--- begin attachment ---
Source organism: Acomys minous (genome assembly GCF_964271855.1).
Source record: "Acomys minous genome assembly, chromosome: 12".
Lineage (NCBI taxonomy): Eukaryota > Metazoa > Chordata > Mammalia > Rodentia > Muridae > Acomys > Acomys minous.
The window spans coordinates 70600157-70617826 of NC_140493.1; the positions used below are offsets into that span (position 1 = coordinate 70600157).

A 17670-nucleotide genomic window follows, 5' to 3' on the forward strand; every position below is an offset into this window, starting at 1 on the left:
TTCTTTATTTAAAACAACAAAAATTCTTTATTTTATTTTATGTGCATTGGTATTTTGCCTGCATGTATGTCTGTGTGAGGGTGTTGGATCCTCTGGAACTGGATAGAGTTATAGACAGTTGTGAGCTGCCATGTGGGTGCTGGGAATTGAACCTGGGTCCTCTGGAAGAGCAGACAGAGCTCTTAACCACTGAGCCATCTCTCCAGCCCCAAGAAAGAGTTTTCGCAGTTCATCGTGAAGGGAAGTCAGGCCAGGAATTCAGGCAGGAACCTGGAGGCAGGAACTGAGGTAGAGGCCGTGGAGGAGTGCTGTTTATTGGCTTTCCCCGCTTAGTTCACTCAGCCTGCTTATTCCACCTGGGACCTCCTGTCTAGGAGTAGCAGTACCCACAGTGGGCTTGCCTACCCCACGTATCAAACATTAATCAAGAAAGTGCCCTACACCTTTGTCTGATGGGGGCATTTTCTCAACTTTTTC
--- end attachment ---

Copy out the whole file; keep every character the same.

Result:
Source organism: Acomys minous (genome assembly GCF_964271855.1).
Source record: "Acomys minous genome assembly, chromosome: 12".
Lineage (NCBI taxonomy): Eukaryota > Metazoa > Chordata > Mammalia > Rodentia > Muridae > Acomys > Acomys minous.
The window spans coordinates 70600157-70617826 of NC_140493.1; the positions used below are offsets into that span (position 1 = coordinate 70600157).

A 17670-nucleotide genomic window follows, 5' to 3' on the forward strand; every position below is an offset into this window, starting at 1 on the left:
TTCTTTATTTAAAACAACAAAAATTCTTTATTTTATTTTATGTGCATTGGTATTTTGCCTGCATGTATGTCTGTGTGAGGGTGTTGGATCCTCTGGAACTGGATAGAGTTATAGACAGTTGTGAGCTGCCATGTGGGTGCTGGGAATTGAACCTGGGTCCTCTGGAAGAGCAGACAGAGCTCTTAACCACTGAGCCATCTCTCCAGCCCCAAGAAAGAGTTTTCGCAGTTCATCGTGAAGGGAAGTCAGGCCAGGAATTCAGGCAGGAACCTGGAGGCAGGAACTGAGGTAGAGGCCGTGGAGGAGTGCTGTTTATTGGCTTTCCCCGCTTAGTTCACTCAGCCTGCTTATTCCACCTGGGACCTCCTGTCTAGGAGTAGCAGTACCCACAGTGGGCTTGCCTACCCCACGTATCAAACATTAATCAAGAAAGTGCCCTACACCTTTGTCTGATGGGGGCATTTTCTCAACTTTTTC